>> us know. Tech support, it seems, can neither confirm nor deny anything
>> regarding
>> common courtesy. As for the service call, they tell me they can't do
>> anything, it's
>> not their department. They tell me the "maximum they can do" is tell me
>> to call
>> Banktech again or have a tech support manager call me in a couple of
>> hours. No one
>> there offers to try to light a fire under Banktech. Apparently that too
>> is more than
>> they can do for a customer.
>>
>> Finally at 4:00 today, the tech shows up. He puts the parts in in about
>> two seconds,
>> hits the button, it comes on, and he's gone so fast that, as my wife puts
>> it, "I can
>> feel the breeze." Doesn't bother to test anything to see if it actually
>> works.
>> Apparently to him the power light=success and everything else can just go
>> hang. . He
>> also mentions that the guy who was supposed to come yesterday refused to
>> come "all
>> the way" to my little town. Funny that no one thinks to mention these
>> little
>> geographical restrictions. Or, as I say, bothers to call and let us know
>> they're not
>> coming.
>>
>> Oh and the tech support manager still hasn't called.
>>
>> So finally the computer is supposedly fixed, but I had to be the one to
>> make the
>> effort to hound Dell and its subcontractors to do it. If I hadn't done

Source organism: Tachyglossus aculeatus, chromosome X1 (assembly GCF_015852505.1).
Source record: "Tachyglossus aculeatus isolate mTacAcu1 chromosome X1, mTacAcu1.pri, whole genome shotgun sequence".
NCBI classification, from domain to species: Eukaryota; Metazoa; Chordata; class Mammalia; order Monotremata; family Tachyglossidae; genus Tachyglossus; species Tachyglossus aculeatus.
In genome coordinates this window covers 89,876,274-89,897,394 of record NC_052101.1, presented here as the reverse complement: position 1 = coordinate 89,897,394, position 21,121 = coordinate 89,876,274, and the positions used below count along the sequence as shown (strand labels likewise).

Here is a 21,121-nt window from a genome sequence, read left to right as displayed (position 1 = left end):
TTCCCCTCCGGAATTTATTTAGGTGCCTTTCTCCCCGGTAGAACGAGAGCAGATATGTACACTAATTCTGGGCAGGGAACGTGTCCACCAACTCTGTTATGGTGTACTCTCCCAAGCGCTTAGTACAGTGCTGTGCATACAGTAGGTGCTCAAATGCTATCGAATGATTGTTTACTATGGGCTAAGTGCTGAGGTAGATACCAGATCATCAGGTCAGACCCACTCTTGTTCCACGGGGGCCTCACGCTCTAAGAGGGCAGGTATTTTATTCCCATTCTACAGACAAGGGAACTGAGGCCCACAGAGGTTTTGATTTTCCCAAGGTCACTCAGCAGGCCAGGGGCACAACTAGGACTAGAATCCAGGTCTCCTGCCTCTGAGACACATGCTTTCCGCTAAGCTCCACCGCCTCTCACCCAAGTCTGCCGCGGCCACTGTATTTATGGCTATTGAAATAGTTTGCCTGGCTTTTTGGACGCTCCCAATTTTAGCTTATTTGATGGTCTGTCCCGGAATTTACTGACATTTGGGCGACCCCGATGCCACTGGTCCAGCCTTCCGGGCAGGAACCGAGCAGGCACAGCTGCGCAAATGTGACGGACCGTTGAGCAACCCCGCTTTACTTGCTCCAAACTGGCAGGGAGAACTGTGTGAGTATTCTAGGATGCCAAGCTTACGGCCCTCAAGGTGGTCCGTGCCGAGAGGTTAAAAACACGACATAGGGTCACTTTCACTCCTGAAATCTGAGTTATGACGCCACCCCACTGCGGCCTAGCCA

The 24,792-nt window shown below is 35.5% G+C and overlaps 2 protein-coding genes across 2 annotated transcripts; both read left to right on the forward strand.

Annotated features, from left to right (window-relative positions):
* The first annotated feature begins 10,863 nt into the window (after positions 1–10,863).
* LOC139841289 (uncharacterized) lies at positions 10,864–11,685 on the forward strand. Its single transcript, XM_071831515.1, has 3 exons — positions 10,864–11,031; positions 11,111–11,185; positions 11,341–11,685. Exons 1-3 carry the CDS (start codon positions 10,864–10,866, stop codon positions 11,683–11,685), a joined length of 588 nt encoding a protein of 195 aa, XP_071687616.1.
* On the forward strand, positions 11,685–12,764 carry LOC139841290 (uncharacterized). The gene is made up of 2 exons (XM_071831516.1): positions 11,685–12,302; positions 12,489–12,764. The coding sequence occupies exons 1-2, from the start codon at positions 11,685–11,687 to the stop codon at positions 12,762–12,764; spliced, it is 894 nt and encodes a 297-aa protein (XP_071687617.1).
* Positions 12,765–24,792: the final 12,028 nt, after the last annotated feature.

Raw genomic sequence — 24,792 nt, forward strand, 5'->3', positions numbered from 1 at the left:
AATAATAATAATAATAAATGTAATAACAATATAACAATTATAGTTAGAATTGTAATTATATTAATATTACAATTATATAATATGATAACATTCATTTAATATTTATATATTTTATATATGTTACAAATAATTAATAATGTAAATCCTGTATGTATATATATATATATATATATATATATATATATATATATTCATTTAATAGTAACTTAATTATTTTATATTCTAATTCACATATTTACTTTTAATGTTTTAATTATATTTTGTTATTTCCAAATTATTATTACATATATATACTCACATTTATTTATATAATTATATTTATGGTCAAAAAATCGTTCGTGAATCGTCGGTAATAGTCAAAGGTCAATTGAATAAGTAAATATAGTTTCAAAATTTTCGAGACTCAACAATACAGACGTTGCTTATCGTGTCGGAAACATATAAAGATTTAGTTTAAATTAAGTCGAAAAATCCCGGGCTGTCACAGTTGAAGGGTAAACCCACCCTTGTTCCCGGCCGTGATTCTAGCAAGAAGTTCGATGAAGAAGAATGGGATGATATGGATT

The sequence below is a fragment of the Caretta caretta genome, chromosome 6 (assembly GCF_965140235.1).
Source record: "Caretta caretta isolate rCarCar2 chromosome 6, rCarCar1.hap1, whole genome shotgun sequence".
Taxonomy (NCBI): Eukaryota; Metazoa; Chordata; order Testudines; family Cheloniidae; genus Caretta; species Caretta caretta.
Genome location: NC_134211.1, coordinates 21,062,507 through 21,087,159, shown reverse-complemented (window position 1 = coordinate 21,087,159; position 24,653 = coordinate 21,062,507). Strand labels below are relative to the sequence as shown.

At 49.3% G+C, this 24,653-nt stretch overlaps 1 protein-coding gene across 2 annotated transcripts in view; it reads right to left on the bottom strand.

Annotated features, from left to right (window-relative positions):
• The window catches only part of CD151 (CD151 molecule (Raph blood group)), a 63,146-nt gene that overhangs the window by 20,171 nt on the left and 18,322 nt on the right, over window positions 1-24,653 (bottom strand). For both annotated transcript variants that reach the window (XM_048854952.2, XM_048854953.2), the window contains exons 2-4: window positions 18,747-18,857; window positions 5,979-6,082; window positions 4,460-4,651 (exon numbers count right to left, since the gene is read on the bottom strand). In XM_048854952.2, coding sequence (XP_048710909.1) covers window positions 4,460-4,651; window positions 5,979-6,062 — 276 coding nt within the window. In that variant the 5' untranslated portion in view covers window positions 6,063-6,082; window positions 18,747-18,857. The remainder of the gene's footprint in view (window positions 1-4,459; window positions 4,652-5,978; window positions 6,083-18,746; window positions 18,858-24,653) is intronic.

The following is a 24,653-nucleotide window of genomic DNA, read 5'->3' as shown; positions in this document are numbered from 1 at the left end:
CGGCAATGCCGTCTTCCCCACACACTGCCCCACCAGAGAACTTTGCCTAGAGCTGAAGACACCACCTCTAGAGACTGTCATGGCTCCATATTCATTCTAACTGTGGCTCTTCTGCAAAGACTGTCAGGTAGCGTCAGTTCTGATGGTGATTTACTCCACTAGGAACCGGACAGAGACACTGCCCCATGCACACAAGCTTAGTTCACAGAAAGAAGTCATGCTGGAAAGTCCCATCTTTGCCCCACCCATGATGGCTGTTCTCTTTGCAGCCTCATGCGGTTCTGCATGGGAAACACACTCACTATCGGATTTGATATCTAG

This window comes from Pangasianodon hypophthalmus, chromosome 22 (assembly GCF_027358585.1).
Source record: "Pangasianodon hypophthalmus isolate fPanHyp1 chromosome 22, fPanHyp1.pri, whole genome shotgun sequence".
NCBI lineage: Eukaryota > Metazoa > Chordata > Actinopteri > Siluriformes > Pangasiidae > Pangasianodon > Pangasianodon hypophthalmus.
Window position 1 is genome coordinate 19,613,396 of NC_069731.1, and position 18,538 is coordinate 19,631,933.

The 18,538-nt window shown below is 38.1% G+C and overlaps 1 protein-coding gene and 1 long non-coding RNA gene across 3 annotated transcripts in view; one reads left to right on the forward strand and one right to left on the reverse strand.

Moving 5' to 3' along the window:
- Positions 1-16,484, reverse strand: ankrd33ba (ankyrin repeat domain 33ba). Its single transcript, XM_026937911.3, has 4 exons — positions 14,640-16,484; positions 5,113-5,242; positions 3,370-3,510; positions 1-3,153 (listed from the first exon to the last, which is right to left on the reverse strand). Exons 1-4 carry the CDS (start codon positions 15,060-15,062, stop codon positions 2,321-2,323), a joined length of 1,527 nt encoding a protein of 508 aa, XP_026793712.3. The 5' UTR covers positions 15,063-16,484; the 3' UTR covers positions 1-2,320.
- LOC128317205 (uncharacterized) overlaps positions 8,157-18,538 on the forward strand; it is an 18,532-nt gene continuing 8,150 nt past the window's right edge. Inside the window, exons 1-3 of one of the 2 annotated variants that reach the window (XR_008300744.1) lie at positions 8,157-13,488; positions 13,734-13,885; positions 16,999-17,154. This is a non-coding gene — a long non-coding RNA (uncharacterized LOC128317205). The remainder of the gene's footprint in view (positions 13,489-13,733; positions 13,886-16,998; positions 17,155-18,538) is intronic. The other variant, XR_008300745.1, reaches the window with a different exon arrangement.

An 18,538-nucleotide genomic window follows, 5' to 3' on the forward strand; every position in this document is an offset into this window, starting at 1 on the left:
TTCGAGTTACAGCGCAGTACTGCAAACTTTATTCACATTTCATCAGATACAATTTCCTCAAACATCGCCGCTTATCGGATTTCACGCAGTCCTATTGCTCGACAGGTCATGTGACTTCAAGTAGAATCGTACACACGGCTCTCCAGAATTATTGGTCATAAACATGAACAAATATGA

>> that, we'd
>> likely still be waiting and wondering when the phone would ring and
>> arranging our
>> lives around the technicians. I know one thing for sure. I am never,
>> ever, EVER
>> going to buy from Dell again. And I am going to recommend against anyone
>> else ever
>> doing so.
>>
>> I, however, keep MY promises. And I promised Dell I'd tell this story.
>>
>>
>>
>> --
>> "The Devils' Right Hand" by J.D. Rhoades, AVAILABLE NOW from St.
>> Martin's/Minotaur
>>
>> Amazon.com page: http://tinyurl.com/5cn5b
>
>
Related resources
Anonymous
January 5, 2005 7:27:18 AM

Archived from groups: alt.sys.pc-clone.dell (More info?)

Hi!

I'd have to say that apart from the near-maddening experience with the tech
support reps in India (and where is this not a problem? Dell's staff was
pretty decent compared to the folks I spoke with at Best Buy warranty
service...) that the on-site technical service did a great job when my